I am no stranger to the Ace Hotel. Having stayed here a couple of times for Roadrunner-related things and Moscot-related events, it is the hotel I usually want to be holed-up for the night. The room this time around was a wee bit smaller than last time, but it’s still a great place. The benefit to staying at the Ace is that they have really great food and drinks at every corner of the downstairs area: a wonderful sandwich to-go spot, Stump Town Roasters Coffee (for that good cup), 2 sit-down restaurants (one New American, one seafood I believe), and a bar that makes righteous cocktails. Don’t let the dressed-to-the-nines kids or the 90′s/60′s-fashion-amalgamation-adorned hipsters scare you off, they don’t bite (typically).
Birreria is a new Italian restaurant (could it be called “New Italian”?) that resides on the rooftop of Eataly in the city. Ashley and I decided to go see what the buzz was all about. The interior is open and welcoming: natural light comes in from the windowed-ceiling, the visible beer tanks greet you on your entry, the bar is on one end of the restaurant with tables surrounding. We tried a couple samples of their pretty darn good house-made beers; I ordered the Gina, a house brewed cask ale. We also ordered a traditional American pale ale with fresh thyme from the hills of Borgorose, Italy – a twist on a classic.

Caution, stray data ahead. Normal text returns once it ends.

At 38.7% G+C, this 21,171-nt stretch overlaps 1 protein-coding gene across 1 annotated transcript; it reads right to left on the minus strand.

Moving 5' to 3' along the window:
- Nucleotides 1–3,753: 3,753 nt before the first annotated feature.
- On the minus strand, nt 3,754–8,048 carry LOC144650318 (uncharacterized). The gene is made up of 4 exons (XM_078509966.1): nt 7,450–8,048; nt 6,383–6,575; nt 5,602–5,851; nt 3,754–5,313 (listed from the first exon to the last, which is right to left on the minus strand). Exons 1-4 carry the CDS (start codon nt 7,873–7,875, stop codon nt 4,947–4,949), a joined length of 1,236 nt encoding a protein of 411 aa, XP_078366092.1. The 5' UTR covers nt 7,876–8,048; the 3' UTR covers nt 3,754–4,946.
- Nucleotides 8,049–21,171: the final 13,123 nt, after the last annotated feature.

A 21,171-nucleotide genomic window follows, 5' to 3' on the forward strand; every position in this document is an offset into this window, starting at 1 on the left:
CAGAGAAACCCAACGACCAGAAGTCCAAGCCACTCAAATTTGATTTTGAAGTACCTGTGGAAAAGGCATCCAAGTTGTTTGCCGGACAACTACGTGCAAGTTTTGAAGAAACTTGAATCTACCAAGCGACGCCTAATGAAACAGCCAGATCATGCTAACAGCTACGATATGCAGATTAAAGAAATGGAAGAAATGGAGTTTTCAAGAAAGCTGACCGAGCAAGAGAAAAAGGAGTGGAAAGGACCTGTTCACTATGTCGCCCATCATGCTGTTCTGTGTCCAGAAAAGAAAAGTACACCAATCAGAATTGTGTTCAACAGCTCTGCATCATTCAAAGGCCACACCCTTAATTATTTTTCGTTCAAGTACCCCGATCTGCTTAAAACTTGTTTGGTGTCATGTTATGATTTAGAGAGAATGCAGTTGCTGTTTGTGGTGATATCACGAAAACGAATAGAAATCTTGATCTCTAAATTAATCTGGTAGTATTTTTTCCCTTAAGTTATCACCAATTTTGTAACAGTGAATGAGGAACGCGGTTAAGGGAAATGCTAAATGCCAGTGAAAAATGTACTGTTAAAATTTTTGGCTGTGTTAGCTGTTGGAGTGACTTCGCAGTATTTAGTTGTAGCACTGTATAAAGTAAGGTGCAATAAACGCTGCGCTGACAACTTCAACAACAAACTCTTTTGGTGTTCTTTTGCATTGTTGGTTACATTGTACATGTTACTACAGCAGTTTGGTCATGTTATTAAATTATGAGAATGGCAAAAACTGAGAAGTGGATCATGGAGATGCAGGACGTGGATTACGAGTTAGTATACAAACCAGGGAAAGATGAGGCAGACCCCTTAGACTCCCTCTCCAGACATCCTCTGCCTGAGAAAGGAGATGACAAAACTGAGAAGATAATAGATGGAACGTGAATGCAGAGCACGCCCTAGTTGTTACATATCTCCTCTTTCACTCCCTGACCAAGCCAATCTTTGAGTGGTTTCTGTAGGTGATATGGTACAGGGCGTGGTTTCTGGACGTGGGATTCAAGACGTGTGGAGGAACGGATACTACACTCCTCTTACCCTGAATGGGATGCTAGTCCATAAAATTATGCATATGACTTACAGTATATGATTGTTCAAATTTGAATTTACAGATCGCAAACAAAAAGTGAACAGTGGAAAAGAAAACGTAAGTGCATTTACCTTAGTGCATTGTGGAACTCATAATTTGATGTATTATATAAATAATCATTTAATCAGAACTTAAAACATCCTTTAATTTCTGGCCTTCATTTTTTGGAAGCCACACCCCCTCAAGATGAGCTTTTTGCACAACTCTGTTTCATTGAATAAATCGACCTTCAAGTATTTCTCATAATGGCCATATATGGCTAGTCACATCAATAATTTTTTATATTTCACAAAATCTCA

Famished, we went for: Olives, Ricotta Fresca, Asiago Fresco, and Gorgonzola Dolce to start; the mains we chose were the Biroldo (Toscana-inspired Blood Sausage with Mustard and Krauti) and a Brussel Sprout and Wild Mushroom Risotto dish; the former obviously my pick.
The olives were meaty little footballs. If one is a fan of olives, be prepared to be in love with Birreria’s. The cheeses were all sourced from North Eastern small-farms; you can taste the time, energy and love put into these morsels of goodness. Each of the three brought such a diversity in taste and texture; the fresh honey and house-made bread elevated the flavor spectrum to whole new levels. Honey and cheese and bread are quite a trifecta of taste.
Our mains’ were spectacular. If I recall, we both didn’t share… a rarity for sure. Blood sausage is one of those great things in life. If you’re scared and haven’t tried yet, you must try it in a reputable spot. It’s a meat-in-tube-form item of godly stature. The blood sausage here is laid on top of cabbage that has flavors reminiscent of Polish and German cuisine; the mustard again a nod to those cultures.
Intelligently, we decided to skip desert due to the feast to come later in the day: The Breslin.